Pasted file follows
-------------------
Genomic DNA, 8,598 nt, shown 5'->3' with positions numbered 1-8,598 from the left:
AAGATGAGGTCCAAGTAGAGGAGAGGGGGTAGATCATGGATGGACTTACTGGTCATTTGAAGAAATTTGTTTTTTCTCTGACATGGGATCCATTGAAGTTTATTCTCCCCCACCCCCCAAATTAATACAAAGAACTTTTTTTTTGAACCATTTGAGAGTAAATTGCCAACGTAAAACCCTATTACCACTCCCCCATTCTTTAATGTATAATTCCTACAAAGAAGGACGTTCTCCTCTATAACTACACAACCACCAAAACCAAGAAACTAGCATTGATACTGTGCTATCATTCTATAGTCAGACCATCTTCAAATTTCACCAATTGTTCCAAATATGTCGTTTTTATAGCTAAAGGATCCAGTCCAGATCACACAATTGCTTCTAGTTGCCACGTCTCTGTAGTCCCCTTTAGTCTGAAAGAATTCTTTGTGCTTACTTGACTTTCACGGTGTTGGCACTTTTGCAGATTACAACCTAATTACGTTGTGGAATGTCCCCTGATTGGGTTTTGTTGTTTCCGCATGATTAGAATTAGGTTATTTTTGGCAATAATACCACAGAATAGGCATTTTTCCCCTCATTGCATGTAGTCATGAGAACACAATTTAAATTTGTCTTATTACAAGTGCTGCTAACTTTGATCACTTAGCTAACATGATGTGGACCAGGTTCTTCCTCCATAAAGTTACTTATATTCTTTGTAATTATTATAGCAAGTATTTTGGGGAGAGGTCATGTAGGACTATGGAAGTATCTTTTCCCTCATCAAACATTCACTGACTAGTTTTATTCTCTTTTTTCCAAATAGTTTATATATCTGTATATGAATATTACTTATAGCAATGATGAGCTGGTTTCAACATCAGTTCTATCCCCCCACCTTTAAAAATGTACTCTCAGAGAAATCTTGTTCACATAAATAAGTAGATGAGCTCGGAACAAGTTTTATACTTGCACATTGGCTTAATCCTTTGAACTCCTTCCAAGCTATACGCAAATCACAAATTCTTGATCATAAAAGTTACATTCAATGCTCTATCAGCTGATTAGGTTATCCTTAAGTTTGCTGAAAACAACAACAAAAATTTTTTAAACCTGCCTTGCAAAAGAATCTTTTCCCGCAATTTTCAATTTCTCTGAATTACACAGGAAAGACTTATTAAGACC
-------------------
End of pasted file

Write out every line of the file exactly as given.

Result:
Genomic DNA, 8,598 nt, shown 5'->3' with positions numbered 1-8,598 from the left:
AAGATGAGGTCCAAGTAGAGGAGAGGGGGTAGATCATGGATGGACTTACTGGTCATTTGAAGAAATTTGTTTTTTCTCTGACATGGGATCCATTGAAGTTTATTCTCCCCCACCCCCCAAATTAATACAAAGAACTTTTTTTTTGAACCATTTGAGAGTAAATTGCCAACGTAAAACCCTATTACCACTCCCCCATTCTTTAATGTATAATTCCTACAAAGAAGGACGTTCTCCTCTATAACTACACAACCACCAAAACCAAGAAACTAGCATTGATACTGTGCTATCATTCTATAGTCAGACCATCTTCAAATTTCACCAATTGTTCCAAATATGTCGTTTTTATAGCTAAAGGATCCAGTCCAGATCACACAATTGCTTCTAGTTGCCACGTCTCTGTAGTCCCCTTTAGTCTGAAAGAATTCTTTGTGCTTACTTGACTTTCACGGTGTTGGCACTTTTGCAGATTACAACCTAATTACGTTGTGGAATGTCCCCTGATTGGGTTTTGTTGTTTCCGCATGATTAGAATTAGGTTATTTTTGGCAATAATACCACAGAATAGGCATTTTTCCCCTCATTGCATGTAGTCATGAGAACACAATTTAAATTTGTCTTATTACAAGTGCTGCTAACTTTGATCACTTAGCTAACATGATGTGGACCAGGTTCTTCCTCCATAAAGTTACTTATATTCTTTGTAATTATTATAGCAAGTATTTTGGGGAGAGGTCATGTAGGACTATGGAAGTATCTTTTCCCTCATCAAACATTCACTGACTAGTTTTATTCTCTTTTTTCCAAATAGTTTATATATCTGTATATGAATATTACTTATAGCAATGATGAGCTGGTTTCAACATCAGTTCTATCCCCCCACCTTTAAAAATGTACTCTCAGAGAAATCTTGTTCACATAAATAAGTAGATGAGCTCGGAACAAGTTTTATACTTGCACATTGGCTTAATCCTTTGAACTCCTTCCAAGCTATACGCAAATCACAAATTCTTGATCATAAAAGTTACATTCAATGCTCTATCAGCTGATTAGGTTATCCTTAAGTTTGCTGAAAACAACAACAAAAATTTTTTAAACCTGCCTTGCAAAAGAATCTTTTCCCGCAATTTTCAATTTCTCTGAATTACACAGGAAAGACTTATTAAGACC